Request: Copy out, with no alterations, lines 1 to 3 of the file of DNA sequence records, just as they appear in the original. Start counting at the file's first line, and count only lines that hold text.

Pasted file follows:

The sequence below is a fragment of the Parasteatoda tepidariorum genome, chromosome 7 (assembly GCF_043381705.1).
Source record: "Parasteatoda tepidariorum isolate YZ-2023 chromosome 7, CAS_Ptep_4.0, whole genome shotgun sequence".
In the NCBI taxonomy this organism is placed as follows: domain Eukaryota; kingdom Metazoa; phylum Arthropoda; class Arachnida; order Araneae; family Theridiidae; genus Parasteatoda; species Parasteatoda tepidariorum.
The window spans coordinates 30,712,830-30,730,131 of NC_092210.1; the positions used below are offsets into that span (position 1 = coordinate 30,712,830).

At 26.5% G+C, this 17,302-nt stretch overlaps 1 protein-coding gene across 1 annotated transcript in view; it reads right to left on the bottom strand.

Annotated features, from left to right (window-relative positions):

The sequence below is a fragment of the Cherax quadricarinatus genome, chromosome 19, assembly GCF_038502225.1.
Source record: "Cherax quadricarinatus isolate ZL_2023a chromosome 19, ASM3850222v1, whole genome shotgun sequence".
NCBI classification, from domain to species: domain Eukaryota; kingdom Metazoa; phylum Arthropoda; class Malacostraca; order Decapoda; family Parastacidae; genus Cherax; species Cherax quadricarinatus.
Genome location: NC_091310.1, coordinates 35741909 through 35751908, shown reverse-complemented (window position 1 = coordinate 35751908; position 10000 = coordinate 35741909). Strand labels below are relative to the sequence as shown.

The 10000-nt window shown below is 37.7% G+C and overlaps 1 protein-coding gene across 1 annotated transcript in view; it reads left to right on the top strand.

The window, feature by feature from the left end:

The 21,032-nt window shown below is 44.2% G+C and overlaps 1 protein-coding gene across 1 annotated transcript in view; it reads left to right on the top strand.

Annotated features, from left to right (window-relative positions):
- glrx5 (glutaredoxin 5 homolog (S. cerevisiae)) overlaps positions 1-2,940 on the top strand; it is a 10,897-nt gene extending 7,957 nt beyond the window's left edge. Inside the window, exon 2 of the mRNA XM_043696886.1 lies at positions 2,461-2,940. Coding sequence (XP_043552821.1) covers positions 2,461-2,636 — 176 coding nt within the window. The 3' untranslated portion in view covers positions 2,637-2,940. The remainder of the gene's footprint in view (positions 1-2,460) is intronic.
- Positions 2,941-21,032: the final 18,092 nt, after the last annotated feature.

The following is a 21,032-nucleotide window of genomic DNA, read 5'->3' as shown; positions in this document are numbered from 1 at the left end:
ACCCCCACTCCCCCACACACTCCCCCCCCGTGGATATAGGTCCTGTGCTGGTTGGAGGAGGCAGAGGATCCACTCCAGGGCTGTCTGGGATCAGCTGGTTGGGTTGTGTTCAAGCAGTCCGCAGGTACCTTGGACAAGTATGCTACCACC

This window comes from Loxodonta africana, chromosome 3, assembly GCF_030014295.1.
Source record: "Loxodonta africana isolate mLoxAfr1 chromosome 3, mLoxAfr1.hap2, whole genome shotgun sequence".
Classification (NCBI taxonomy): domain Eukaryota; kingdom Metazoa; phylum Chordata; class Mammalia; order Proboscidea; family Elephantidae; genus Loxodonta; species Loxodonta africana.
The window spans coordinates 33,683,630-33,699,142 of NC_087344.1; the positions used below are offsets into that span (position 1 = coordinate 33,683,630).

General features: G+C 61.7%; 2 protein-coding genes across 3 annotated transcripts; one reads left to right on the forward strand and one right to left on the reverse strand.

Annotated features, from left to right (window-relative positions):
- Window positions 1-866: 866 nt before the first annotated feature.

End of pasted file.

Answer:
The sequence below is a fragment of the Parasteatoda tepidariorum genome, chromosome 7 (assembly GCF_043381705.1).
Source record: "Parasteatoda tepidariorum isolate YZ-2023 chromosome 7, CAS_Ptep_4.0, whole genome shotgun sequence".
In the NCBI taxonomy this organism is placed as follows: domain Eukaryota; kingdom Metazoa; phylum Arthropoda; class Arachnida; order Araneae; family Theridiidae; genus Parasteatoda; species Parasteatoda tepidariorum.